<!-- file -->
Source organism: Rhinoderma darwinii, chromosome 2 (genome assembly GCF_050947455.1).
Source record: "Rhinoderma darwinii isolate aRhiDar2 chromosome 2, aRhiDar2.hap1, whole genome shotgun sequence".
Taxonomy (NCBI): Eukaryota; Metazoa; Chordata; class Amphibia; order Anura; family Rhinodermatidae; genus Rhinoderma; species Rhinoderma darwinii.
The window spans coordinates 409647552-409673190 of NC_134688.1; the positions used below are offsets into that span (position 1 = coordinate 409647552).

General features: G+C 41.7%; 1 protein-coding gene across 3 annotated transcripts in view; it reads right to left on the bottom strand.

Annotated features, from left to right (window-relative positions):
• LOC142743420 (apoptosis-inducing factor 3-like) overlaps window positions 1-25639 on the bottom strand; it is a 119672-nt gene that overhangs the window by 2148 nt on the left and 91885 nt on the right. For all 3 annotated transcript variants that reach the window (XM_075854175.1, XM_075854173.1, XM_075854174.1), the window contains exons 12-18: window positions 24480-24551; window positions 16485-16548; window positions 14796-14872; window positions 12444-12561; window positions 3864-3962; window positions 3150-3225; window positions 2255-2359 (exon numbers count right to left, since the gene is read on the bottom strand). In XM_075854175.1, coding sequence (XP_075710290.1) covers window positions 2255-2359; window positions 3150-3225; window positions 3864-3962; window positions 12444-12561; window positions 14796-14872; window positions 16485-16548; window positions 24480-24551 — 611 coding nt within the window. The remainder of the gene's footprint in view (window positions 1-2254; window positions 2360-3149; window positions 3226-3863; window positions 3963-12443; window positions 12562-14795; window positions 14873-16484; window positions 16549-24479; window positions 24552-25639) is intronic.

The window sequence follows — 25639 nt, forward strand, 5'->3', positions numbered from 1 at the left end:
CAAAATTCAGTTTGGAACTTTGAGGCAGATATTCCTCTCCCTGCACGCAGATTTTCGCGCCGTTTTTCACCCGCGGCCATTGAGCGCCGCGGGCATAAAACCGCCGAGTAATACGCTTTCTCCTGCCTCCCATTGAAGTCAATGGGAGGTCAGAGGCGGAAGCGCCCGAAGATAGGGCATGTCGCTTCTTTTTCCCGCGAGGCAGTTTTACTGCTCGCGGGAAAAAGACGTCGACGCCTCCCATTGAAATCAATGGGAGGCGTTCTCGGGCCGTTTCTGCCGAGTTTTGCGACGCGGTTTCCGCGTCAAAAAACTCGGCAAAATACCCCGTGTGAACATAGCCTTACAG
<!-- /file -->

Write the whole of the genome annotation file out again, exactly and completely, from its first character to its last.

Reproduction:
Source organism: Rhinoderma darwinii, chromosome 2 (genome assembly GCF_050947455.1).
Source record: "Rhinoderma darwinii isolate aRhiDar2 chromosome 2, aRhiDar2.hap1, whole genome shotgun sequence".
Taxonomy (NCBI): Eukaryota; Metazoa; Chordata; class Amphibia; order Anura; family Rhinodermatidae; genus Rhinoderma; species Rhinoderma darwinii.
The window spans coordinates 409647552-409673190 of NC_134688.1; the positions used below are offsets into that span (position 1 = coordinate 409647552).

General features: G+C 41.7%; 1 protein-coding gene across 3 annotated transcripts in view; it reads right to left on the bottom strand.

Annotated features, from left to right (window-relative positions):
• LOC142743420 (apoptosis-inducing factor 3-like) overlaps window positions 1-25639 on the bottom strand; it is a 119672-nt gene that overhangs the window by 2148 nt on the left and 91885 nt on the right. For all 3 annotated transcript variants that reach the window (XM_075854175.1, XM_075854173.1, XM_075854174.1), the window contains exons 12-18: window positions 24480-24551; window positions 16485-16548; window positions 14796-14872; window positions 12444-12561; window positions 3864-3962; window positions 3150-3225; window positions 2255-2359 (exon numbers count right to left, since the gene is read on the bottom strand). In XM_075854175.1, coding sequence (XP_075710290.1) covers window positions 2255-2359; window positions 3150-3225; window positions 3864-3962; window positions 12444-12561; window positions 14796-14872; window positions 16485-16548; window positions 24480-24551 — 611 coding nt within the window. The remainder of the gene's footprint in view (window positions 1-2254; window positions 2360-3149; window positions 3226-3863; window positions 3963-12443; window positions 12562-14795; window positions 14873-16484; window positions 16549-24479; window positions 24552-25639) is intronic.

The window sequence follows — 25639 nt, forward strand, 5'->3', positions numbered from 1 at the left end:
CAAAATTCAGTTTGGAACTTTGAGGCAGATATTCCTCTCCCTGCACGCAGATTTTCGCGCCGTTTTTCACCCGCGGCCATTGAGCGCCGCGGGCATAAAACCGCCGAGTAATACGCTTTCTCCTGCCTCCCATTGAAGTCAATGGGAGGTCAGAGGCGGAAGCGCCCGAAGATAGGGCATGTCGCTTCTTTTTCCCGCGAGGCAGTTTTACTGCTCGCGGGAAAAAGACGTCGACGCCTCCCATTGAAATCAATGGGAGGCGTTCTCGGGCCGTTTCTGCCGAGTTTTGCGACGCGGTTTCCGCGTCAAAAAACTCGGCAAAATACCCCGTGTGAACATAGCCTTACAG